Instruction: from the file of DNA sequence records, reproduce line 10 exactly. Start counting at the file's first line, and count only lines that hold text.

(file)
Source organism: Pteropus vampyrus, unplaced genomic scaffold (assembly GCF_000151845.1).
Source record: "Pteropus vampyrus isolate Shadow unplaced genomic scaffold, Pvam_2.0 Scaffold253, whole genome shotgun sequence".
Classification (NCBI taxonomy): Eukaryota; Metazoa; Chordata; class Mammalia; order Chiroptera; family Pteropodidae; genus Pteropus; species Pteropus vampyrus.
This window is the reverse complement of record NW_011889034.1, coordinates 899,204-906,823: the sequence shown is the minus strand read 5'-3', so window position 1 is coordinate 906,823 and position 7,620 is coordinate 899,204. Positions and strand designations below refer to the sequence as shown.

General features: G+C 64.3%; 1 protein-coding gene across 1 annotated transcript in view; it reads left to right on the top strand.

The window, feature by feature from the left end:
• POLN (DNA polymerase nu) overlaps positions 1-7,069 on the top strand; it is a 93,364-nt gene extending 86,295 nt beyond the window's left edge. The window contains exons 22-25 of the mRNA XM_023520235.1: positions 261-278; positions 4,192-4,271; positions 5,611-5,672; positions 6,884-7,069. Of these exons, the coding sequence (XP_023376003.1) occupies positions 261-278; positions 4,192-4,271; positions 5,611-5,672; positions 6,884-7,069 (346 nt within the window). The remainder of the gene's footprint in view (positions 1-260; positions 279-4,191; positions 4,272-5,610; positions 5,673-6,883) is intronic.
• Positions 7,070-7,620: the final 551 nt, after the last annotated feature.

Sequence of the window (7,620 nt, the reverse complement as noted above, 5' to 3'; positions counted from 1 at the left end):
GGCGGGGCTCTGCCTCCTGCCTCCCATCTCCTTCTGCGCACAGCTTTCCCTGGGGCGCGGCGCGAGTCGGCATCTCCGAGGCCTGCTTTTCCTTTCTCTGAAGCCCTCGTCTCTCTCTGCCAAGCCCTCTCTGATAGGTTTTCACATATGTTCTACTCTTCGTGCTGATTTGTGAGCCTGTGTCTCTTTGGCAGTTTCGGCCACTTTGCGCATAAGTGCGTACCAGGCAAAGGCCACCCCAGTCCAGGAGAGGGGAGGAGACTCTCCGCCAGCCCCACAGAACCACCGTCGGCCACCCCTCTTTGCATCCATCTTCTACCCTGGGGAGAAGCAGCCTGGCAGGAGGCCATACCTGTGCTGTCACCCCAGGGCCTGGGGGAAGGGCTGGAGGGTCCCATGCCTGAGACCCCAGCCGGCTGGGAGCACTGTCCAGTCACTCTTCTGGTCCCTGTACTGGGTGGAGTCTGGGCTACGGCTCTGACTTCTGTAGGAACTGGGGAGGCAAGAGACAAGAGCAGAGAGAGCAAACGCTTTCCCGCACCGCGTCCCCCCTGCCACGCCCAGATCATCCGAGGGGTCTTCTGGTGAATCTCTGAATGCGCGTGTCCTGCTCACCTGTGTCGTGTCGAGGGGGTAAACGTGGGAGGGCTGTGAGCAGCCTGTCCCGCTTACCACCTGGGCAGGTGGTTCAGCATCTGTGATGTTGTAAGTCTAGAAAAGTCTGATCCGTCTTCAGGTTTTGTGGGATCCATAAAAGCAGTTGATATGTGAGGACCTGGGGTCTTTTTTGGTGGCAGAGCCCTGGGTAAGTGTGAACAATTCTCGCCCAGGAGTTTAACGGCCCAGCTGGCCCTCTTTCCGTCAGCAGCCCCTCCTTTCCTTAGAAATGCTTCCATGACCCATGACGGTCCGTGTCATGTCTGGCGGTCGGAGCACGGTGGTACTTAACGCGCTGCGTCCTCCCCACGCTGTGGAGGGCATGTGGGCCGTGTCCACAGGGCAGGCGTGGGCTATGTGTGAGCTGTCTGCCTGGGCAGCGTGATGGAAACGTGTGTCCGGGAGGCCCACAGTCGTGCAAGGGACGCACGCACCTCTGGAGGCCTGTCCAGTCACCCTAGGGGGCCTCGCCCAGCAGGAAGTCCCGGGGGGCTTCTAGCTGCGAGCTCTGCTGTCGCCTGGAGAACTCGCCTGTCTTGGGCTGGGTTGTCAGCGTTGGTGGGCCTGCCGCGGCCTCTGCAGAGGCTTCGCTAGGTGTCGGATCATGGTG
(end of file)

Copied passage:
GGCGGGGCTCTGCCTCCTGCCTCCCATCTCCTTCTGCGCACAGCTTTCCCTGGGGCGCGGCGCGAGTCGGCATCTCCGAGGCCTGCTTTTCCTTTCTCTGAAGCCCTCGTCTCTCTCTGCCAAGCCCTCTCTGATAGGTTTTCACATATGTTCTACTCTTCGTGCTGATTTGTGAGCCTGTGTCTCTTTGGCAGTTTCGGCCACTTTGCGCATAAGTGCGTACCAGGCAAAGGCCACCCCAGTCCAGGAGAGGGGAGGAGACTCTCCGCCAGCCCCACAGAACCACCGTCGGCCACCCCTCTTTGCATCCATCTTCTACCCTGGGGAGAAGCAGCCTGGCAGGAGGCCATACCTGTGCTGTCACCCCAGGGCCTGGGGGAAGGGCTGGAGGGTCCCATGCCTGAGACCCCAGCCGGCTGGGAGCACTGTCCAGTCACTCTTCTGGTCCCTGTACTGGGTGGAGTCTGGGCTACGGCTCTGACTTCTGTAGGAACTGGGGAGGCAAGAGACAAGAGCAGAGAGAGCAAACGCTTTCCCGCACCGCGTCCCCCCTGCCACGCCCAGATCATCCGAGGGGTCTTCTGGTGAATCTCTGAATGCGCGTGTCCTGCTCACCTGTGTCGTGTCGAGGGGGTAAACGTGGGAGGGCTGTGAGCAGCCTGTCCCGCTTACCACCTGGGCAGGTGGTTCAGCATCTGTGATGTTGTAAGTCTAGAAAAGTCTGATCCGTCTTCAGGTTTTGTGGGATCCATAAAAGCAGTTGATATGTGAGGACCTGGGGTCTTTTTTGGTGGCAGAGCCCTGGGTAAGTGTGAACAATTCTCGCCCAGGAGTTTAACGGCCCAGCTGGCCCTCTTTCCGTCAGCAGCCCCTCCTTTCCTTAGAAATGCTTCCATGACCCATGACGGTCCGTGTCATGTCTGGCGGTCGGAGCACGGTGGTACTTAACGCGCTGCGTCCTCCCCACGCTGTGGAGGGCATGTGGGCCGTGTCCACAGGGCAGGCGTGGGCTATGTGTGAGCTGTCTGCCTGGGCAGCGTGATGGAAACGTGTGTCCGGGAGGCCCACAGTCGTGCAAGGGACGCACGCACCTCTGGAGGCCTGTCCAGTCACCCTAGGGGGCCTCGCCCAGCAGGAAGTCCCGGGGGGCTTCTAGCTGCGAGCTCTGCTGTCGCCTGGAGAACTCGCCTGTCTTGGGCTGGGTTGTCAGCGTTGGTGGGCCTGCCGCGGCCTCTGCAGAGGCTTCGCTAGGTGTCGGATCATGGTG